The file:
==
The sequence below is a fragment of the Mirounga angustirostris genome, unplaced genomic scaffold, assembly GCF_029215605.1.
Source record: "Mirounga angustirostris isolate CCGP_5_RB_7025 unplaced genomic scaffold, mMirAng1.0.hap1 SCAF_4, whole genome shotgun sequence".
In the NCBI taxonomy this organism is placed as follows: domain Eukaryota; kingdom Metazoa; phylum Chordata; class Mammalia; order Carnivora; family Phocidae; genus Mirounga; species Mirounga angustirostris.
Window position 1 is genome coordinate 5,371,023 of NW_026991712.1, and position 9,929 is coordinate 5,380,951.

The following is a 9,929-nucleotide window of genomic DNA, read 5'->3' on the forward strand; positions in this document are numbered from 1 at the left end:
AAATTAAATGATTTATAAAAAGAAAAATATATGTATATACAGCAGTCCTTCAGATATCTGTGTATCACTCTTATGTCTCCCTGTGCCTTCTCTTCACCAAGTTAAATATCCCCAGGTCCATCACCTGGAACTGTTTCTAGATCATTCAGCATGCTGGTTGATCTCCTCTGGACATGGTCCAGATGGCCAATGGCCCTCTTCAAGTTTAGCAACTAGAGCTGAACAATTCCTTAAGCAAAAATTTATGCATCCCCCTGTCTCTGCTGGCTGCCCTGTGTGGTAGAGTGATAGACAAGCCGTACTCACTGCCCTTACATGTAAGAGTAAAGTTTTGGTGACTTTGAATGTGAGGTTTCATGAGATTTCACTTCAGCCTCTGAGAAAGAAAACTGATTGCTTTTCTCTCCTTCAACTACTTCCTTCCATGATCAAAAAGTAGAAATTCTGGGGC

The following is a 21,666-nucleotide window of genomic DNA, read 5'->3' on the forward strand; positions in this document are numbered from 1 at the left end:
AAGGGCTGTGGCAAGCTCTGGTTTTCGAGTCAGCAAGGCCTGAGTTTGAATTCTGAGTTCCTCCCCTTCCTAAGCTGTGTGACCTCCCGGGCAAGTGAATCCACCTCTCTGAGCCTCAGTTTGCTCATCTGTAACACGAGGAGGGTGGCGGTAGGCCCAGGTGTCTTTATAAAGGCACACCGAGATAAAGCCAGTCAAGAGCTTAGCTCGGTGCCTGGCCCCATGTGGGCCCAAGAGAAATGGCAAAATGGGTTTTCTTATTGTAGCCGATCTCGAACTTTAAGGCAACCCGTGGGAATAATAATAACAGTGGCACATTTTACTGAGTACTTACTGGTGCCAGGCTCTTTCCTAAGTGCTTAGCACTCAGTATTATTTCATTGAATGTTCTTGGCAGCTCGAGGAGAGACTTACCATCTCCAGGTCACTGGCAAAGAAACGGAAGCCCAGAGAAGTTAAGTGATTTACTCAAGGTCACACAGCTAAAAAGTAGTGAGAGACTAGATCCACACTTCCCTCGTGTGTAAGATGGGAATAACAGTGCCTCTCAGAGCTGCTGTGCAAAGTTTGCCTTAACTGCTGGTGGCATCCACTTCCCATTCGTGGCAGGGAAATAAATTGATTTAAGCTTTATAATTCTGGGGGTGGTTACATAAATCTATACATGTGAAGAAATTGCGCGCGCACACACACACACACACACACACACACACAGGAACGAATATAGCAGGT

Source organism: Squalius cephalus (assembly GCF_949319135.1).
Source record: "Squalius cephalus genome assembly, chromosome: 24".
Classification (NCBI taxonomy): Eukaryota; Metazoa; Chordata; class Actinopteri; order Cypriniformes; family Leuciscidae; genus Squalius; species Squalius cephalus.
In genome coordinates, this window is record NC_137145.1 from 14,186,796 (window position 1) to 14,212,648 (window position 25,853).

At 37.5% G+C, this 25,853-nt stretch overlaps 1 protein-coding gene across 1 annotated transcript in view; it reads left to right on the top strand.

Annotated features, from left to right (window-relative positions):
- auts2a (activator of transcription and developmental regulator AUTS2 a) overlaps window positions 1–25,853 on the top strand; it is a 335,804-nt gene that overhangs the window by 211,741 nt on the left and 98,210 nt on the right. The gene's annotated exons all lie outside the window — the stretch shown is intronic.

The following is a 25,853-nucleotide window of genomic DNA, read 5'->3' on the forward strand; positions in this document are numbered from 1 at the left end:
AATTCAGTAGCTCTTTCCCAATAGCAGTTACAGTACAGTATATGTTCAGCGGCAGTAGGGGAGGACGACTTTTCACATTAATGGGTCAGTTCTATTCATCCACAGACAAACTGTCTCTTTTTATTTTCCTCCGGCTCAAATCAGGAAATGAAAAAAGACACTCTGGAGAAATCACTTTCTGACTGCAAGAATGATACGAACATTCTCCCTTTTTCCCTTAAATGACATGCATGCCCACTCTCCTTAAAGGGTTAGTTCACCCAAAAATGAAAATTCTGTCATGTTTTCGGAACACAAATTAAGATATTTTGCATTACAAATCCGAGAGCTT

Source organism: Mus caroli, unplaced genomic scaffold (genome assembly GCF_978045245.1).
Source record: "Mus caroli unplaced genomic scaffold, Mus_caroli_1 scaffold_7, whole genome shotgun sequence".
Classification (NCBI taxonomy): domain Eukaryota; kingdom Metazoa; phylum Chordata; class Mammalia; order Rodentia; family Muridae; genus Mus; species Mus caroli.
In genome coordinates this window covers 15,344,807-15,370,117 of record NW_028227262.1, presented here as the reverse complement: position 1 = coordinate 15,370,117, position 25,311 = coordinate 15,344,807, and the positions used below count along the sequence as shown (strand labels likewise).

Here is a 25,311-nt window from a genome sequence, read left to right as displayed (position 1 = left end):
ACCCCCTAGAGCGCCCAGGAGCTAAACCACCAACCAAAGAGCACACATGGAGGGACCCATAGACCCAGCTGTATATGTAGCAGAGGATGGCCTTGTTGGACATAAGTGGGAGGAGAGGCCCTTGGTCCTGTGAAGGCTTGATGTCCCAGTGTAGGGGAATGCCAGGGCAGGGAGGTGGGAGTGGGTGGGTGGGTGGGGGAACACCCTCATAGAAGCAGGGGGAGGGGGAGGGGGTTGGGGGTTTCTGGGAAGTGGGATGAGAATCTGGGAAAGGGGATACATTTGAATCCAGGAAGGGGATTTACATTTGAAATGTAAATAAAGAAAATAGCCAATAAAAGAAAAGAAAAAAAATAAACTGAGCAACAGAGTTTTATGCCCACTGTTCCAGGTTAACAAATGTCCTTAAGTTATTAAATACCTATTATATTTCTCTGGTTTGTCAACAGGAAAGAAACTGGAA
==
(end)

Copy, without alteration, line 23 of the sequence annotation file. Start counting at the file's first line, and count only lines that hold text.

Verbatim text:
ACCCCCTAGAGCGCCCAGGAGCTAAACCACCAACCAAAGAGCACACATGGAGGGACCCATAGACCCAGCTGTATATGTAGCAGAGGATGGCCTTGTTGGACATAAGTGGGAGGAGAGGCCCTTGGTCCTGTGAAGGCTTGATGTCCCAGTGTAGGGGAATGCCAGGGCAGGGAGGTGGGAGTGGGTGGGTGGGTGGGGGAACACCCTCATAGAAGCAGGGGGAGGGGGAGGGGGTTGGGGGTTTCTGGGAAGTGGGATGAGAATCTGGGAAAGGGGATACATTTGAATCCAGGAAGGGGATTTACATTTGAAATGTAAATAAAGAAAATAGCCAATAAAAGAAAAGAAAAAAAATAAACTGAGCAACAGAGTTTTATGCCCACTGTTCCAGGTTAACAAATGTCCTTAAGTTATTAAATACCTATTATATTTCTCTGGTTTGTCAACAGGAAAGAAACTGGAA